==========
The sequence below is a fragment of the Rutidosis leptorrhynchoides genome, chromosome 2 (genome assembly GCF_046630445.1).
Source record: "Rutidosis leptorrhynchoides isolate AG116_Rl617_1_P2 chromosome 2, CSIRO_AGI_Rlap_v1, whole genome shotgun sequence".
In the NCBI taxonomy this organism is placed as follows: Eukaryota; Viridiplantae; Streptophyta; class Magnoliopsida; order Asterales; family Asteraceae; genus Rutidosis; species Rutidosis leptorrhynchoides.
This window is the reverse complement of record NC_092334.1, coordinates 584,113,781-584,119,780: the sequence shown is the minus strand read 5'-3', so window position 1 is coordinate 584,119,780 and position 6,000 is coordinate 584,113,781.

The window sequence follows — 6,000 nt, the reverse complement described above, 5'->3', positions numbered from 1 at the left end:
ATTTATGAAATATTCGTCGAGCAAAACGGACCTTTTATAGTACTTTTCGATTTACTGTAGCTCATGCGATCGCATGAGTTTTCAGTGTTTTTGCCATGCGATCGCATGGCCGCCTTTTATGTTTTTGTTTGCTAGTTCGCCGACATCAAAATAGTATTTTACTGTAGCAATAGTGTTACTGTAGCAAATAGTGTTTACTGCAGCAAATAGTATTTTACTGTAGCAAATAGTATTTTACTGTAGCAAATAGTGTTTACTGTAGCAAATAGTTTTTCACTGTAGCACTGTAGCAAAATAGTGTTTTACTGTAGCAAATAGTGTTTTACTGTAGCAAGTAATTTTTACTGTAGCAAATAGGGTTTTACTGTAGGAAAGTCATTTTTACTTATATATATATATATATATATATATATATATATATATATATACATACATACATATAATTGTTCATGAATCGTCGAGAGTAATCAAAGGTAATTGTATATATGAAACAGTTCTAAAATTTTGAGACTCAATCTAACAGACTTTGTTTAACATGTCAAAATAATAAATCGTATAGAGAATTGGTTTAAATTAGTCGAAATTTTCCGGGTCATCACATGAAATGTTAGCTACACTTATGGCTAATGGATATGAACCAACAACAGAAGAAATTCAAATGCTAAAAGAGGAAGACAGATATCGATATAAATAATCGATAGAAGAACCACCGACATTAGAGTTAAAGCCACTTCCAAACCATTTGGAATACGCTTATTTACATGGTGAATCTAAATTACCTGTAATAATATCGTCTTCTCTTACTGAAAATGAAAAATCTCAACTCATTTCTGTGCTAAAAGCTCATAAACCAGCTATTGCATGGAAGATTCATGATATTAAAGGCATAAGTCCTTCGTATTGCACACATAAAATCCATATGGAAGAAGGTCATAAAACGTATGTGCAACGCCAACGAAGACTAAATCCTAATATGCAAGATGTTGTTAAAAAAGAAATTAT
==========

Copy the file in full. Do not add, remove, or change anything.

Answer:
The sequence below is a fragment of the Rutidosis leptorrhynchoides genome, chromosome 2 (genome assembly GCF_046630445.1).
Source record: "Rutidosis leptorrhynchoides isolate AG116_Rl617_1_P2 chromosome 2, CSIRO_AGI_Rlap_v1, whole genome shotgun sequence".
In the NCBI taxonomy this organism is placed as follows: Eukaryota; Viridiplantae; Streptophyta; class Magnoliopsida; order Asterales; family Asteraceae; genus Rutidosis; species Rutidosis leptorrhynchoides.
This window is the reverse complement of record NC_092334.1, coordinates 584,113,781-584,119,780: the sequence shown is the minus strand read 5'-3', so window position 1 is coordinate 584,119,780 and position 6,000 is coordinate 584,113,781.

The window sequence follows — 6,000 nt, the reverse complement described above, 5'->3', positions numbered from 1 at the left end:
ATTTATGAAATATTCGTCGAGCAAAACGGACCTTTTATAGTACTTTTCGATTTACTGTAGCTCATGCGATCGCATGAGTTTTCAGTGTTTTTGCCATGCGATCGCATGGCCGCCTTTTATGTTTTTGTTTGCTAGTTCGCCGACATCAAAATAGTATTTTACTGTAGCAATAGTGTTACTGTAGCAAATAGTGTTTACTGCAGCAAATAGTATTTTACTGTAGCAAATAGTATTTTACTGTAGCAAATAGTGTTTACTGTAGCAAATAGTTTTTCACTGTAGCACTGTAGCAAAATAGTGTTTTACTGTAGCAAATAGTGTTTTACTGTAGCAAGTAATTTTTACTGTAGCAAATAGGGTTTTACTGTAGGAAAGTCATTTTTACTTATATATATATATATATATATATATATATATATATATATATACATACATACATATAATTGTTCATGAATCGTCGAGAGTAATCAAAGGTAATTGTATATATGAAACAGTTCTAAAATTTTGAGACTCAATCTAACAGACTTTGTTTAACATGTCAAAATAATAAATCGTATAGAGAATTGGTTTAAATTAGTCGAAATTTTCCGGGTCATCACATGAAATGTTAGCTACACTTATGGCTAATGGATATGAACCAACAACAGAAGAAATTCAAATGCTAAAAGAGGAAGACAGATATCGATATAAATAATCGATAGAAGAACCACCGACATTAGAGTTAAAGCCACTTCCAAACCATTTGGAATACGCTTATTTACATGGTGAATCTAAATTACCTGTAATAATATCGTCTTCTCTTACTGAAAATGAAAAATCTCAACTCATTTCTGTGCTAAAAGCTCATAAACCAGCTATTGCATGGAAGATTCATGATATTAAAGGCATAAGTCCTTCGTATTGCACACATAAAATCCATATGGAAGAAGGTCATAAAACGTATGTGCAACGCCAACGAAGACTAAATCCTAATATGCAAGATGTTGTTAAAAAAGAAATTAT